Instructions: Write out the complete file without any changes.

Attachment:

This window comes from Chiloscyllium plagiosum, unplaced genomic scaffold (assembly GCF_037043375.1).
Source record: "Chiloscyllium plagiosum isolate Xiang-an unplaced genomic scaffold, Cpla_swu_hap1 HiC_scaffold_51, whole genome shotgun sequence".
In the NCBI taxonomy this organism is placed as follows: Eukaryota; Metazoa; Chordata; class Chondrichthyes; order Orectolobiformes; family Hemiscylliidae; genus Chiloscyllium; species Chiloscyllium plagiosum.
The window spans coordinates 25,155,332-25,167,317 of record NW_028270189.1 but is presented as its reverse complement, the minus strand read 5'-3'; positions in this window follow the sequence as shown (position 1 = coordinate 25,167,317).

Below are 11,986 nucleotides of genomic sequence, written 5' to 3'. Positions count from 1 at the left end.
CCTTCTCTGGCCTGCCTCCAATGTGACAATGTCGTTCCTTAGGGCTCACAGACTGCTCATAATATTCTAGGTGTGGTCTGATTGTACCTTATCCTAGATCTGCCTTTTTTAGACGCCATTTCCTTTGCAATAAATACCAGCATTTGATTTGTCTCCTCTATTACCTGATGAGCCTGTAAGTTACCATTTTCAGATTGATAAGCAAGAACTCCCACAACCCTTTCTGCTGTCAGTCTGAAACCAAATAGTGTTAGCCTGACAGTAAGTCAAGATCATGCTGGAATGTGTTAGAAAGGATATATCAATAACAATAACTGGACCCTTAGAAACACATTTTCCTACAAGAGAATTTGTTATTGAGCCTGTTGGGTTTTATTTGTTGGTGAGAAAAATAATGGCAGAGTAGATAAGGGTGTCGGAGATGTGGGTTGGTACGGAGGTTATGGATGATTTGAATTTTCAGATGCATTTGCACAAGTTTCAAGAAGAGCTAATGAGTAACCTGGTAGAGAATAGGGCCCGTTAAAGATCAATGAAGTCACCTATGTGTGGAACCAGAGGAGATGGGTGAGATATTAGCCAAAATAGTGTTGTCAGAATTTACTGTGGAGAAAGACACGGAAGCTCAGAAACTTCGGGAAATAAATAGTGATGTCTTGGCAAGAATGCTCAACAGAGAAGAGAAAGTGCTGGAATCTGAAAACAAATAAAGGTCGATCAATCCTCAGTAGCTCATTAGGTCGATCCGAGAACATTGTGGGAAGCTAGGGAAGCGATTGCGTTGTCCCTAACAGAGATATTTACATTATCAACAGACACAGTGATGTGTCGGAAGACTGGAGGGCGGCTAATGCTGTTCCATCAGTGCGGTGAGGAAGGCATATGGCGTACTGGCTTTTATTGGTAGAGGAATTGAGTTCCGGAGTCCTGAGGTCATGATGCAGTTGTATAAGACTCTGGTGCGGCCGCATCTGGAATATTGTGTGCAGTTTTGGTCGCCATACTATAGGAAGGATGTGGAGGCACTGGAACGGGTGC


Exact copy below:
This window comes from Chiloscyllium plagiosum, unplaced genomic scaffold (assembly GCF_037043375.1).
Source record: "Chiloscyllium plagiosum isolate Xiang-an unplaced genomic scaffold, Cpla_swu_hap1 HiC_scaffold_51, whole genome shotgun sequence".
In the NCBI taxonomy this organism is placed as follows: Eukaryota; Metazoa; Chordata; class Chondrichthyes; order Orectolobiformes; family Hemiscylliidae; genus Chiloscyllium; species Chiloscyllium plagiosum.
The window spans coordinates 25,155,332-25,167,317 of record NW_028270189.1 but is presented as its reverse complement, the minus strand read 5'-3'; positions in this window follow the sequence as shown (position 1 = coordinate 25,167,317).

Below are 11,986 nucleotides of genomic sequence, written 5' to 3'. Positions count from 1 at the left end.
CCTTCTCTGGCCTGCCTCCAATGTGACAATGTCGTTCCTTAGGGCTCACAGACTGCTCATAATATTCTAGGTGTGGTCTGATTGTACCTTATCCTAGATCTGCCTTTTTTAGACGCCATTTCCTTTGCAATAAATACCAGCATTTGATTTGTCTCCTCTATTACCTGATGAGCCTGTAAGTTACCATTTTCAGATTGATAAGCAAGAACTCCCACAACCCTTTCTGCTGTCAGTCTGAAACCAAATAGTGTTAGCCTGACAGTAAGTCAAGATCATGCTGGAATGTGTTAGAAAGGATATATCAATAACAATAACTGGACCCTTAGAAACACATTTTCCTACAAGAGAATTTGTTATTGAGCCTGTTGGGTTTTATTTGTTGGTGAGAAAAATAATGGCAGAGTAGATAAGGGTGTCGGAGATGTGGGTTGGTACGGAGGTTATGGATGATTTGAATTTTCAGATGCATTTGCACAAGTTTCAAGAAGAGCTAATGAGTAACCTGGTAGAGAATAGGGCCCGTTAAAGATCAATGAAGTCACCTATGTGTGGAACCAGAGGAGATGGGTGAGATATTAGCCAAAATAGTGTTGTCAGAATTTACTGTGGAGAAAGACACGGAAGCTCAGAAACTTCGGGAAATAAATAGTGATGTCTTGGCAAGAATGCTCAACAGAGAAGAGAAAGTGCTGGAATCTGAAAACAAATAAAGGTCGATCAATCCTCAGTAGCTCATTAGGTCGATCCGAGAACATTGTGGGAAGCTAGGGAAGCGATTGCGTTGTCCCTAACAGAGATATTTACATTATCAACAGACACAGTGATGTGTCGGAAGACTGGAGGGCGGCTAATGCTGTTCCATCAGTGCGGTGAGGAAGGCATATGGCGTACTGGCTTTTATTGGTAGAGGAATTGAGTTCCGGAGTCCTGAGGTCATGATGCAGTTGTATAAGACTCTGGTGCGGCCGCATCTGGAATATTGTGTGCAGTTTTGGTCGCCATACTATAGGAAGGATGTGGAGGCACTGGAACGGGTGC